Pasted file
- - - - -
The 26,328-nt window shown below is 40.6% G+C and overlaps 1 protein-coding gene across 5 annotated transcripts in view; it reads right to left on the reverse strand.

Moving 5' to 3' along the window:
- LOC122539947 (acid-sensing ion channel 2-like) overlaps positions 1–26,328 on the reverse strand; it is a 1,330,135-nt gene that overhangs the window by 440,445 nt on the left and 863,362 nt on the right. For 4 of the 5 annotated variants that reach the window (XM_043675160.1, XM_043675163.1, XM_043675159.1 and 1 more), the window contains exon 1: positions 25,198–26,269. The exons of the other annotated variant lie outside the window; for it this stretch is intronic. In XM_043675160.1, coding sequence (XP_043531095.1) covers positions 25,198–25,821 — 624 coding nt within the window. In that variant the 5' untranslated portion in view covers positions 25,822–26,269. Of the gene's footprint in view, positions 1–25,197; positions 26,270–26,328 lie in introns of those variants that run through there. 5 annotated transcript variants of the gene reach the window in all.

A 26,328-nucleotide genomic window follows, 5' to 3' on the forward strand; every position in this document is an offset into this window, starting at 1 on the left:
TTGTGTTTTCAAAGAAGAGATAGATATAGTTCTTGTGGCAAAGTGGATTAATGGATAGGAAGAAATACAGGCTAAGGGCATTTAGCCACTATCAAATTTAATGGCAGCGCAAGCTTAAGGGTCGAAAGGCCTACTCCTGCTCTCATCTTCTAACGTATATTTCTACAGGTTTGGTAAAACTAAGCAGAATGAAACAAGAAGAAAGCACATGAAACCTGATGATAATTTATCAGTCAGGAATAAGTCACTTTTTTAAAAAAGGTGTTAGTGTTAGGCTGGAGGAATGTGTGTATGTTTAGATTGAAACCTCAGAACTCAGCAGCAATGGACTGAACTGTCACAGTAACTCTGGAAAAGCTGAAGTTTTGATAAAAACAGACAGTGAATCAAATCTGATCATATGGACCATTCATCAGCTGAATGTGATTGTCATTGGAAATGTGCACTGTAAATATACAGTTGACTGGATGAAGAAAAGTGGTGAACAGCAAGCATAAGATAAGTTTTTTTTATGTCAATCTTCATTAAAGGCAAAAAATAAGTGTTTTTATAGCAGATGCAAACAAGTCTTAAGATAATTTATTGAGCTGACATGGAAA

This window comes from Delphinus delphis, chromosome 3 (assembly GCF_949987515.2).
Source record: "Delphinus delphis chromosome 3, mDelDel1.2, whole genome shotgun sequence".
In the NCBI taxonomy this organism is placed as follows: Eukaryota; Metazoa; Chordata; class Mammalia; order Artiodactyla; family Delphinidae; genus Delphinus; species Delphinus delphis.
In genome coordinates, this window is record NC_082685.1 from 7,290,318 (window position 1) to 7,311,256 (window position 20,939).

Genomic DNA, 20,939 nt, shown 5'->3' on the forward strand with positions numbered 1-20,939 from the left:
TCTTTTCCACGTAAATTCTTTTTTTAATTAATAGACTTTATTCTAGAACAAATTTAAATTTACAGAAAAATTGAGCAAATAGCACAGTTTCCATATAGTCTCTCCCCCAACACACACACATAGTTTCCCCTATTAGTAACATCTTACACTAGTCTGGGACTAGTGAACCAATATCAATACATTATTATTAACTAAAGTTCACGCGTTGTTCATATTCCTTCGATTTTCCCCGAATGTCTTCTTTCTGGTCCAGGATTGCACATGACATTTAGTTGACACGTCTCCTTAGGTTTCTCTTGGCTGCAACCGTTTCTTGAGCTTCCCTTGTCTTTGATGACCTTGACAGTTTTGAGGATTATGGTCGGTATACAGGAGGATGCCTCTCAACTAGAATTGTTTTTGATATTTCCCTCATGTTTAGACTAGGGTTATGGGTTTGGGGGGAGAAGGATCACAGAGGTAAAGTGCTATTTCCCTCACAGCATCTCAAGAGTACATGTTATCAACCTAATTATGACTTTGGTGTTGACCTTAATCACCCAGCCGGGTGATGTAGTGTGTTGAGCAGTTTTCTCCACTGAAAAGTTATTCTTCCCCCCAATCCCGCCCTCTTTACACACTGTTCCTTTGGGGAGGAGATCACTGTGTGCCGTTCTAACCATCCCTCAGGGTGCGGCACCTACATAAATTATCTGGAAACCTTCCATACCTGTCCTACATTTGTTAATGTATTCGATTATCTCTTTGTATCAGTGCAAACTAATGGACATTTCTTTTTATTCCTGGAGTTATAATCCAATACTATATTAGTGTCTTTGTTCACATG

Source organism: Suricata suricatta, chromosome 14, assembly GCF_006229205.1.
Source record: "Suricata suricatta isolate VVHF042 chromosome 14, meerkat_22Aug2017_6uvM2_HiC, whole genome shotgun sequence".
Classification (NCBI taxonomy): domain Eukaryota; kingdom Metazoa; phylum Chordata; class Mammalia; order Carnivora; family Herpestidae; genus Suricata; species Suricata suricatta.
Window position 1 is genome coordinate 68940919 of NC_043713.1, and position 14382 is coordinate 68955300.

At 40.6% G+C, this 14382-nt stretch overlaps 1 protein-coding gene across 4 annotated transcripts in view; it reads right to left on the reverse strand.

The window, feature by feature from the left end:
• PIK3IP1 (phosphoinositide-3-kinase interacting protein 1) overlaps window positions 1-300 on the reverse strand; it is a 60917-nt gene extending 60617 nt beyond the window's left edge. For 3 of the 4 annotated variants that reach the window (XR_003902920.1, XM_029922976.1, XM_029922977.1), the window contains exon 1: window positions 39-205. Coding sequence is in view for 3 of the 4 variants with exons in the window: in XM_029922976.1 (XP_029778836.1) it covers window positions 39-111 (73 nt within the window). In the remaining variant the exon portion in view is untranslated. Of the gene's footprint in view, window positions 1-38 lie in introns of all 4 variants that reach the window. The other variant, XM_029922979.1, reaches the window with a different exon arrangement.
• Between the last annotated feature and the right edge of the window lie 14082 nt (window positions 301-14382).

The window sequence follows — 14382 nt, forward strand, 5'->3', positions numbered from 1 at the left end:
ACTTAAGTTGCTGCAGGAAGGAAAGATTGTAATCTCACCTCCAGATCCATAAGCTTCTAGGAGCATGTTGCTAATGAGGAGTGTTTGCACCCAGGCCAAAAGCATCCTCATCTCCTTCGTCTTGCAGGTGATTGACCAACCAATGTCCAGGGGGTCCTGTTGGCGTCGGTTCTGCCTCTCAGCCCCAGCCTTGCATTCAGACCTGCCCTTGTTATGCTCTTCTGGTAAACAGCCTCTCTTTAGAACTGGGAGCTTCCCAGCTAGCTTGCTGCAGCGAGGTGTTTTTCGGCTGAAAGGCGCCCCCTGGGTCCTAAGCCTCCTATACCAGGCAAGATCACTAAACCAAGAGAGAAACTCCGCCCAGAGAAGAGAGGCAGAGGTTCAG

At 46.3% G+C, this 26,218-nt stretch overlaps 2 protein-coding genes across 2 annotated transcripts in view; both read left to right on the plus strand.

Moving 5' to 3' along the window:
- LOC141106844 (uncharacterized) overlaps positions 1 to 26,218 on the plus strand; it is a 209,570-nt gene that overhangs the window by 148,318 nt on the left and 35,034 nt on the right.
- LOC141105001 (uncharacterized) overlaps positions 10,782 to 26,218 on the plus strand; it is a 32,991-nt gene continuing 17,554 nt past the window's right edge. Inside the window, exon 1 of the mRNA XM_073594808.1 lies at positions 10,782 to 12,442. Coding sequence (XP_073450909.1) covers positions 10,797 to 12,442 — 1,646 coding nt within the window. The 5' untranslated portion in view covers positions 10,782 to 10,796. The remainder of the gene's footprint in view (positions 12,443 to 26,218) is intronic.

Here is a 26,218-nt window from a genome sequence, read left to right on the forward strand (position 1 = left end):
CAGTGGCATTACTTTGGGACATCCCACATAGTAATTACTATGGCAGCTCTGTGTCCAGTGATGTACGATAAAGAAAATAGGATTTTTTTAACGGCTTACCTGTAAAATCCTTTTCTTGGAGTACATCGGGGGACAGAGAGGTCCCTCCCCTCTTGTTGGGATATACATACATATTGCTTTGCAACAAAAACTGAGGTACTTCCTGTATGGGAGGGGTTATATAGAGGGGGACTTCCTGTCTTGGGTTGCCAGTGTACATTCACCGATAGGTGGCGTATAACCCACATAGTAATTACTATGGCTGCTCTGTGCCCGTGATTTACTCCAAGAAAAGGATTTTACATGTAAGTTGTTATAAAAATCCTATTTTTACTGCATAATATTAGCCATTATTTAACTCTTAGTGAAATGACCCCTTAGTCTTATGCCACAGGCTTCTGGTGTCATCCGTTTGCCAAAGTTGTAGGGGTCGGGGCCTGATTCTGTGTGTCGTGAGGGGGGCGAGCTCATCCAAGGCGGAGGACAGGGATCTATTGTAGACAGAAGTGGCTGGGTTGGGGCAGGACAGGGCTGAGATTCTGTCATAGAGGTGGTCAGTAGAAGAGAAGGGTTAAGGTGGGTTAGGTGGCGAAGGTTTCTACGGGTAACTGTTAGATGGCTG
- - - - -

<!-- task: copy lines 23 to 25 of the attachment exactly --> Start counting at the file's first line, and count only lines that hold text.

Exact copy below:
Moving 5' to 3' along the window:
- LOC141106844 (uncharacterized) overlaps positions 1 to 26,218 on the plus strand; it is a 209,570-nt gene that overhangs the window by 148,318 nt on the left and 35,034 nt on the right.
- LOC141105001 (uncharacterized) overlaps positions 10,782 to 26,218 on the plus strand; it is a 32,991-nt gene continuing 17,554 nt past the window's right edge. Inside the window, exon 1 of the mRNA XM_073594808.1 lies at positions 10,782 to 12,442. Coding sequence (XP_073450909.1) covers positions 10,797 to 12,442 — 1,646 coding nt within the window. The 5' untranslated portion in view covers positions 10,782 to 10,796. The remainder of the gene's footprint in view (positions 12,443 to 26,218) is intronic.